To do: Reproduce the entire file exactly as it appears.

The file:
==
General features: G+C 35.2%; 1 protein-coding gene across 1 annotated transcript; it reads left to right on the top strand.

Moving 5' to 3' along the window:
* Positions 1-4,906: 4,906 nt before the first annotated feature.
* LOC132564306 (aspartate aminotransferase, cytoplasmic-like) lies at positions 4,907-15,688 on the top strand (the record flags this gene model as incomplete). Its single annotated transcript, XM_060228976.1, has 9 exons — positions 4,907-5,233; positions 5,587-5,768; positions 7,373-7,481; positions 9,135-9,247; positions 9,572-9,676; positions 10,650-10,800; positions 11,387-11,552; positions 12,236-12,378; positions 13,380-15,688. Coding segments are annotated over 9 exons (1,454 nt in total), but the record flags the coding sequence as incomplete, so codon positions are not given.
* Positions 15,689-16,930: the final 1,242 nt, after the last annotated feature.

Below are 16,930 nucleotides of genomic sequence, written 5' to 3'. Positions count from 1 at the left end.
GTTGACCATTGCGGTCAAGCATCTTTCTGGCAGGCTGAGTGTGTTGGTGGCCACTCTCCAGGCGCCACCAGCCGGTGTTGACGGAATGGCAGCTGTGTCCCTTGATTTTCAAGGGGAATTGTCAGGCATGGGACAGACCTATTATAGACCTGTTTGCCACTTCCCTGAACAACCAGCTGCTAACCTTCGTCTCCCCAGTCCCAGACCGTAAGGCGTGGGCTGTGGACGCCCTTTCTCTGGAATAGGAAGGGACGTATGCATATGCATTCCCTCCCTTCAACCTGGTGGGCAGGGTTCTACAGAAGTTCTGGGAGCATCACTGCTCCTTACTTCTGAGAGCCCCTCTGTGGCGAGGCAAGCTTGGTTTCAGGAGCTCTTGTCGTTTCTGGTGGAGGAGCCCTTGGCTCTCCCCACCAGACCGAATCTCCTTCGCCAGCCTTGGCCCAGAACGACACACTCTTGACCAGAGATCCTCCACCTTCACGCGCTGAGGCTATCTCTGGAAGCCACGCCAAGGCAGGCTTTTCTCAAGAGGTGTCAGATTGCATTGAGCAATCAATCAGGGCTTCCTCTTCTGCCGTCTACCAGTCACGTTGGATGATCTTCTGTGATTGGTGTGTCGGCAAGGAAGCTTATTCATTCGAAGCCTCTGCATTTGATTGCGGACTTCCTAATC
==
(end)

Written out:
General features: G+C 35.2%; 1 protein-coding gene across 1 annotated transcript; it reads left to right on the top strand.

Moving 5' to 3' along the window:
* Positions 1-4,906: 4,906 nt before the first annotated feature.
* LOC132564306 (aspartate aminotransferase, cytoplasmic-like) lies at positions 4,907-15,688 on the top strand (the record flags this gene model as incomplete). Its single annotated transcript, XM_060228976.1, has 9 exons — positions 4,907-5,233; positions 5,587-5,768; positions 7,373-7,481; positions 9,135-9,247; positions 9,572-9,676; positions 10,650-10,800; positions 11,387-11,552; positions 12,236-12,378; positions 13,380-15,688. Coding segments are annotated over 9 exons (1,454 nt in total), but the record flags the coding sequence as incomplete, so codon positions are not given.
* Positions 15,689-16,930: the final 1,242 nt, after the last annotated feature.

Below are 16,930 nucleotides of genomic sequence, written 5' to 3'. Positions count from 1 at the left end.
GTTGACCATTGCGGTCAAGCATCTTTCTGGCAGGCTGAGTGTGTTGGTGGCCACTCTCCAGGCGCCACCAGCCGGTGTTGACGGAATGGCAGCTGTGTCCCTTGATTTTCAAGGGGAATTGTCAGGCATGGGACAGACCTATTATAGACCTGTTTGCCACTTCCCTGAACAACCAGCTGCTAACCTTCGTCTCCCCAGTCCCAGACCGTAAGGCGTGGGCTGTGGACGCCCTTTCTCTGGAATAGGAAGGGACGTATGCATATGCATTCCCTCCCTTCAACCTGGTGGGCAGGGTTCTACAGAAGTTCTGGGAGCATCACTGCTCCTTACTTCTGAGAGCCCCTCTGTGGCGAGGCAAGCTTGGTTTCAGGAGCTCTTGTCGTTTCTGGTGGAGGAGCCCTTGGCTCTCCCCACCAGACCGAATCTCCTTCGCCAGCCTTGGCCCAGAACGACACACTCTTGACCAGAGATCCTCCACCTTCACGCGCTGAGGCTATCTCTGGAAGCCACGCCAAGGCAGGCTTTTCTCAAGAGGTGTCAGATTGCATTGAGCAATCAATCAGGGCTTCCTCTTCTGCCGTCTACCAGTCACGTTGGATGATCTTCTGTGATTGGTGTGTCGGCAAGGAAGCTTATTCATTCGAAGCCTCTGCATTTGATTGCGGACTTCCTAATC